Brazil: The Real Plan (a)

32 Pages Posted: 21 Oct 2008

See all articles by Petra Christmann

Petra Christmann

Rutgers, The State University of New Jersey - Management & Global Business

Heitor Carrera

affiliation not provided to SSRN


This case describes Brazil's political and economic evolution from the end of WWII to October 1998, focusing on the policies and effects of the Real Plan, an economic stabilization plan implemented between 1994 and 1998. Contagion effects of the Russian Crisis in August 1998 led to massive capital outflows from Brazil and put pressure on foreign exchange reserves. Brazil needs to decide what actions to take with respect to its system of fixed exchange rates. See also the B case (UVA-BP-0430) and C case (UVA-BP-0431).




In May 1993, Brazil's President Itamar Franco appointed sociologist Fernando Henrique Cardoso to the position of finance minister of Brazil. Cardoso, who was the minister of foreign affairs at that time, was about to face a great challenge. He would be the fourth finance minister for Brazil in less than eight months.

In early 1995, Cardoso took office as the president of Brazil, after defeating the Labor Party candidate, metalworker Lula (Luis Ignacio da Silva) in the elections. That was a clear signal that the Brazilian people trusted Cardoso to finally put the country on the right track to success.

Cardoso was reelected in 1998, defeating da Silva again, mainly because of the objectives he achieved. Brazil was finally able to control inflation, the currency was stable, the country proved that its economy was manageable by surviving the Mexican Crisis in 1995 and the Asian Crisis in 1997, and above all, the country was back on the radar of international investors (Exhibit 1). In more than 30 years, Cardoso was the first democratically elected president to complete his term since Juscelino Kubsticheck (1956–61). In five years, the country experienced growth and stability and it seemed that Brazil would take its place among the developed capitalist countries.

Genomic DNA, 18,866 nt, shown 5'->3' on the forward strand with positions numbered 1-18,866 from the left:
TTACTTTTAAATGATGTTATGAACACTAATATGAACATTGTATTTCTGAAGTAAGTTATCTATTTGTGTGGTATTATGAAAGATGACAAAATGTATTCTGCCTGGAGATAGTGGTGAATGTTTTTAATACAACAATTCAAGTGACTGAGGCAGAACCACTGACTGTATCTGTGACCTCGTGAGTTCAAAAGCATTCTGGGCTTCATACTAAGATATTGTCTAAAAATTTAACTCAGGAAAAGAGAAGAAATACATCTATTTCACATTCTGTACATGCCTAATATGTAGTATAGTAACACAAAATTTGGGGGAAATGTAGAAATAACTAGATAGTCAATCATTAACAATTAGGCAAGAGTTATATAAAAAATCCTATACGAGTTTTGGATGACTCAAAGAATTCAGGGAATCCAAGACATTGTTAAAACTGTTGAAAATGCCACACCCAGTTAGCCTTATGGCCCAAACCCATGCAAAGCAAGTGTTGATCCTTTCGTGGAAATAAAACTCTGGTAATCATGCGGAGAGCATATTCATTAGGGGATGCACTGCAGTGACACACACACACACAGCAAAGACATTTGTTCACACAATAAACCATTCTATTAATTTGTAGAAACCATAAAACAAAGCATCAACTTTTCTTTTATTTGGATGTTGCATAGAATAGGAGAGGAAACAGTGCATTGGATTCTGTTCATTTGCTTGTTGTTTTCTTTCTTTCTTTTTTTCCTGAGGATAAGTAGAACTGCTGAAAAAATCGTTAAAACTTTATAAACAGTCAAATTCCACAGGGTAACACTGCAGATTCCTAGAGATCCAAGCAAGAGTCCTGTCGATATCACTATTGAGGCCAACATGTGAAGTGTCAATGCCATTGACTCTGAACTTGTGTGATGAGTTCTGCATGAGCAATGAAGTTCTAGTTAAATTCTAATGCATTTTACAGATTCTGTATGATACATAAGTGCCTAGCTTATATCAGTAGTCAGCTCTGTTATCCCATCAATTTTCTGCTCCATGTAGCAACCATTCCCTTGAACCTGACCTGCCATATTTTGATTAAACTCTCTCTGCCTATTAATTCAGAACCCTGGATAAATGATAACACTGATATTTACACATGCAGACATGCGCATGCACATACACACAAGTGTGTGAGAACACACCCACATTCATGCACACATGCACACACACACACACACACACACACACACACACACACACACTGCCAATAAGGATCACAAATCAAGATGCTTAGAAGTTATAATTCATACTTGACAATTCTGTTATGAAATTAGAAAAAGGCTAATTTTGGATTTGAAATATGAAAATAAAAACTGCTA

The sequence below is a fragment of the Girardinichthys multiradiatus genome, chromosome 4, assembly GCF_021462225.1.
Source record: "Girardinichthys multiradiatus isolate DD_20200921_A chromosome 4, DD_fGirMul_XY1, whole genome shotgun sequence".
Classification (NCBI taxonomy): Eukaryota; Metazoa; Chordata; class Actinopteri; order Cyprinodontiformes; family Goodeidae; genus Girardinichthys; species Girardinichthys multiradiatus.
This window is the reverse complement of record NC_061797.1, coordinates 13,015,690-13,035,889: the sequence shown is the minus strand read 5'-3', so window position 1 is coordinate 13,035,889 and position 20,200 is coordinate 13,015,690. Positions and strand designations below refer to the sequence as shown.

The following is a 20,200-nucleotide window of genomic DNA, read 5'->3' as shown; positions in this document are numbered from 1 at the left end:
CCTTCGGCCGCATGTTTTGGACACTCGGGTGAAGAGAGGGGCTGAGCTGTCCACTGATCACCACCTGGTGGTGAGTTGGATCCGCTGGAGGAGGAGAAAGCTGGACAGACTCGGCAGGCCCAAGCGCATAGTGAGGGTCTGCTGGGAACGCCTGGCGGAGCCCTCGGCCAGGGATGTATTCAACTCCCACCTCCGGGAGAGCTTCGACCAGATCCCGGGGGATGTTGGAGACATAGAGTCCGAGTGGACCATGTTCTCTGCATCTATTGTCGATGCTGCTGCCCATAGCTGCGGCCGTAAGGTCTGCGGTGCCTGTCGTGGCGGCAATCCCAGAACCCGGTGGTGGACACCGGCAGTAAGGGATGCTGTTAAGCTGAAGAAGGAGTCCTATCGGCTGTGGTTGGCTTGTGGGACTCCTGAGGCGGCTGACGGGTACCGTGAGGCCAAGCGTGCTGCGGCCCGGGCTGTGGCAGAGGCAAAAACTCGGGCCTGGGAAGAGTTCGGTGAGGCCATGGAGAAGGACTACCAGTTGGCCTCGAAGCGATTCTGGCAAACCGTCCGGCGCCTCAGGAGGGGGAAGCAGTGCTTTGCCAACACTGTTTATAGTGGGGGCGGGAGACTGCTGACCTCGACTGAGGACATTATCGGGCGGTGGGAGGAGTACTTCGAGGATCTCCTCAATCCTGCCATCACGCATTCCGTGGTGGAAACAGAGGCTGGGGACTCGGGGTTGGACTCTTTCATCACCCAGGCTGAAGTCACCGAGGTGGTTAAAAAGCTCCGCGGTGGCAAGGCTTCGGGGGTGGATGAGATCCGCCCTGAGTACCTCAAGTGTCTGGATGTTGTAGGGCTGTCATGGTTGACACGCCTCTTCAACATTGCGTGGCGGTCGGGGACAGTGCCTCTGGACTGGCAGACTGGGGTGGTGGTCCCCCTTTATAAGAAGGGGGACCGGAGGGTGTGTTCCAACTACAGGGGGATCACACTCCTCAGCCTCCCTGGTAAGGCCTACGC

Cardoso, however, was still struggling to complete the reforms. If Brazil were not able to approve and implement significant fiscal reforms, all the positive things that had been accomplished would be jeopardized. Exhibit 2 shows budget deficit data and Exhibit 3 illustrates foreign debt. In terms of foreign indebtedness, while Brazil was able to reduce short-term debt, net foreign debt expanded by 32.6% in 1998 (growth of net foreign debt was almost double that of total foreign debt due to the decline in the international reserve position). To make matters worse, the Russian Crisis exploded in August of 1998, and investors decided to be more conservative regarding developing countries and to take a deeper look into the economies in which they were investing. What would they see in Brazil? What challenges would Cardoso face in his second term?

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Keywords: balance of payments, developing countries, economic development, international economics, economic policy, economic stabilization, exchange rates, foreign investment, macroeconomics, monetary policy

Suggested Citation

Christmann, Petra and Carrera, Heitor, Brazil: The Real Plan (a). Darden Case No. UVA-BP-0429, Available at SSRN: or

Petra Christmann (Contact Author)

Rutgers, The State University of New Jersey - Management & Global Business ( email )

Newark, NJ
United States
(973)353-1065 (Phone)
(973)353-1664 (Fax)

Heitor Carrera

affiliation not provided to SSRN

No Address Available

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